foreign businesses will have to think long and hard before they ever invest
or set up shop here.
Philnews.com reserves the right to select and edit comments for publication.
Name: ksafan City/State/Country: riyadh IP Address: 22.214.171.124
I can only agree on every point raised by the writer. Our justice system is so sick that we don't see any short-term cure. From RTCs issuing TROs here and there making it futile for Customs to go after smugglers to suspicious issuances of CA to delays in trials. Corruption is so widespread that we too don't see an end to it soon. Corrupt politicians and police officers are just too many to count. Rules change at the whims of politicians. Take for example the truck ban in Manila by Estrada; businesses are at the losing end and for sure it will result in job loses.
City/State/Country: Montreal, Canada IP Address: 126.96.36.199
Most investors look for growth, income, & good return on investments. Right now, U.S. companies have $1.8 trillion in cash. They can be invited to invest some of it in the Phils by offering them very good deals, lower labor cost, no unionized workers, & a lot of tax incentives. Our
gov't must drastically change that stigma of being unrealiable. Change it to something that works & not counter-productive. What is Indonesia offering that they are getting 4 times of the foreign investments in Asia? They are doing much better in attracting investors. First, our poor image of being a corrupt country must be solved now. Let's start convicting corrupt politicians & level the playing field with honest & trustworthy leaders.
Name: Donald Duct City/State/Country: Orlando, Florida USA
IP Address: 188.8.131.52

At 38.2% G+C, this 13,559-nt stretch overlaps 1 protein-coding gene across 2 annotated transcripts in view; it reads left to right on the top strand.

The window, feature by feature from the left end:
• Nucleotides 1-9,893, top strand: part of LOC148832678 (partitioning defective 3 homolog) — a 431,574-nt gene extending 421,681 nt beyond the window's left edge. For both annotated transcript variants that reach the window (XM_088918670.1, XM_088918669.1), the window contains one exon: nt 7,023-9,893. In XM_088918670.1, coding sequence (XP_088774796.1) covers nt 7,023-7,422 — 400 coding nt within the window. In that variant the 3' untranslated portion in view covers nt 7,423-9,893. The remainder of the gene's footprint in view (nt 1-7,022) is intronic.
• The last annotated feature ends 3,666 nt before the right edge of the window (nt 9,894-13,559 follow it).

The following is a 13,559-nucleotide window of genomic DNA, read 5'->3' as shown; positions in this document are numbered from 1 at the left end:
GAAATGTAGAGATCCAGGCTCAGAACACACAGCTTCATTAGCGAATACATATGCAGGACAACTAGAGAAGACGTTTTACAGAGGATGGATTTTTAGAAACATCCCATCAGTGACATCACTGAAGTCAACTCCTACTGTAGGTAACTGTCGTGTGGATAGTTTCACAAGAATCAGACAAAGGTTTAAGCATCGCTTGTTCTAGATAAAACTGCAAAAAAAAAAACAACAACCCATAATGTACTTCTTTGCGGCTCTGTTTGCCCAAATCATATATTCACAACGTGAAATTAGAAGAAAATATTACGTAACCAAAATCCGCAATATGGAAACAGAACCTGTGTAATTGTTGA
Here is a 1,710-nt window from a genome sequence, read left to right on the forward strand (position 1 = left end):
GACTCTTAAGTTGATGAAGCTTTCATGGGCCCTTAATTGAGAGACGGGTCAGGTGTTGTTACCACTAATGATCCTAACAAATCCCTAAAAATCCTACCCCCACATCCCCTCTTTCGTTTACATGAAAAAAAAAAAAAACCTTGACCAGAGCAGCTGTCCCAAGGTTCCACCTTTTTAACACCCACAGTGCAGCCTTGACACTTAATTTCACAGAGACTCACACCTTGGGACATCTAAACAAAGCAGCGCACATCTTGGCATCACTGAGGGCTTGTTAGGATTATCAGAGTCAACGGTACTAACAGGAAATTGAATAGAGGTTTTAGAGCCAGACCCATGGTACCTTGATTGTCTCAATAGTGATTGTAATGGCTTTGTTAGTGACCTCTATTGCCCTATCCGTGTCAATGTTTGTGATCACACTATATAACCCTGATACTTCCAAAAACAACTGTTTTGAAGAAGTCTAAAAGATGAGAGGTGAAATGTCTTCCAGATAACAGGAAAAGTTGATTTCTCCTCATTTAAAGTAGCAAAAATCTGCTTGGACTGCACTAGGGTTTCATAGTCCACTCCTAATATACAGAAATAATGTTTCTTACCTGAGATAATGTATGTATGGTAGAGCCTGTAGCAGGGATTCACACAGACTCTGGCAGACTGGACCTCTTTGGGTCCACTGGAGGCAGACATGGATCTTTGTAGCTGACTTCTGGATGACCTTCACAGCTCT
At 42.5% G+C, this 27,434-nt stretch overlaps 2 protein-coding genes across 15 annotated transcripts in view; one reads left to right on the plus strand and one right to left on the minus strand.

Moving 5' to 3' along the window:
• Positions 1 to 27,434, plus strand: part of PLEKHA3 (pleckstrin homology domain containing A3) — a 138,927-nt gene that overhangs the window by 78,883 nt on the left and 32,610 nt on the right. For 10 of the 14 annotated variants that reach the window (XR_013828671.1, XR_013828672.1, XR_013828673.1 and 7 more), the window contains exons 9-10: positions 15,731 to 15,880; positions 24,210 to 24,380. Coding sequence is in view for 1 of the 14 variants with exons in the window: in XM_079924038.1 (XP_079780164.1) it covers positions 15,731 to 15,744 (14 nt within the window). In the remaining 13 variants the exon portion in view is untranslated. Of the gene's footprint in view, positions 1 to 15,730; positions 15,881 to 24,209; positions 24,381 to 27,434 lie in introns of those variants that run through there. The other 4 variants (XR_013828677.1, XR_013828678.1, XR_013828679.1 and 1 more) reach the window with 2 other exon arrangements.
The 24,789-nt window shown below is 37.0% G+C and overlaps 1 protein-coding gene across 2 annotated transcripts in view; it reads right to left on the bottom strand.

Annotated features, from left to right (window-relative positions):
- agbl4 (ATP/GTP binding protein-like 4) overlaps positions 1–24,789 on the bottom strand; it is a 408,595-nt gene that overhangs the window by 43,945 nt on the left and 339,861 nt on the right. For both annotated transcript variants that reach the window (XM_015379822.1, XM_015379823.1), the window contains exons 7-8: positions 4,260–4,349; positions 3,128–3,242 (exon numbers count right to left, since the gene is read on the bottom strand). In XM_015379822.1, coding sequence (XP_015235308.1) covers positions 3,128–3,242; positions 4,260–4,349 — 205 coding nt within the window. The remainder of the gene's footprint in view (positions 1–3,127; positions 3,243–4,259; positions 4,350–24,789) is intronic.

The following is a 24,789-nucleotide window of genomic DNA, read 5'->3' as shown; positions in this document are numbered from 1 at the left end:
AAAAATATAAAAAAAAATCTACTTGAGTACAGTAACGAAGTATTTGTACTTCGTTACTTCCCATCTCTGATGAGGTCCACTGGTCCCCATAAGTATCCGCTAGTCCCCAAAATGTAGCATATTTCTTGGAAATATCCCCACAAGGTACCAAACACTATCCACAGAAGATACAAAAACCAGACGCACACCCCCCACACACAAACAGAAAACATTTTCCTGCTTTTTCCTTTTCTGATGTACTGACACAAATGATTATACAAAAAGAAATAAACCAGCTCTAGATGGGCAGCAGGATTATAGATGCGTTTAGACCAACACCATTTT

Philippines is mostly run by uneducated Congressmen and Senators that is why foreign companies will have a hard time establishing their business in the Philippines. Take a look who are the influential politicians in the government? Actors, TV personalities and the family dynasties. My former company wanted
to establish an engineering firm to do the CAD designs of all our international building projects. But my Boss (married to a Filipina) saw how corrupt our government
was and decided to establish the company in Shanghai instead.
Name: Jorge Villanueva City/State/Country: Canada IP
It is unfortunate that the Philippines appears to have a regressive environment for business. It is never the desire for the country to be perceived that way but it is an inevitable result of the culture of corruption. Precisely, why it is highly imperative now for its leader and the people to change that image and make the world notice its resolve to curb corruption.
Name: Phil Researcher City/State/Country: LA County, CA USA
IP Address: 184.108.40.206
Re: Corruption in the P.I. It is S.O.P. (standard operating procedure) for foreign businessmen to deal with government. Big businesses hire the most prominent lawyers to hurdle the local requirements.
Part of the local requirement is... bribery..So many businesses instead of going to the P.I.. they prefer to do business in Thailand or Malaysia or other Asian countries instead of the notoriously corrupt P.I... Just look at the number of tourists going to other countries like
Hong Kong Singapore, etc. The P.I. is very far behind.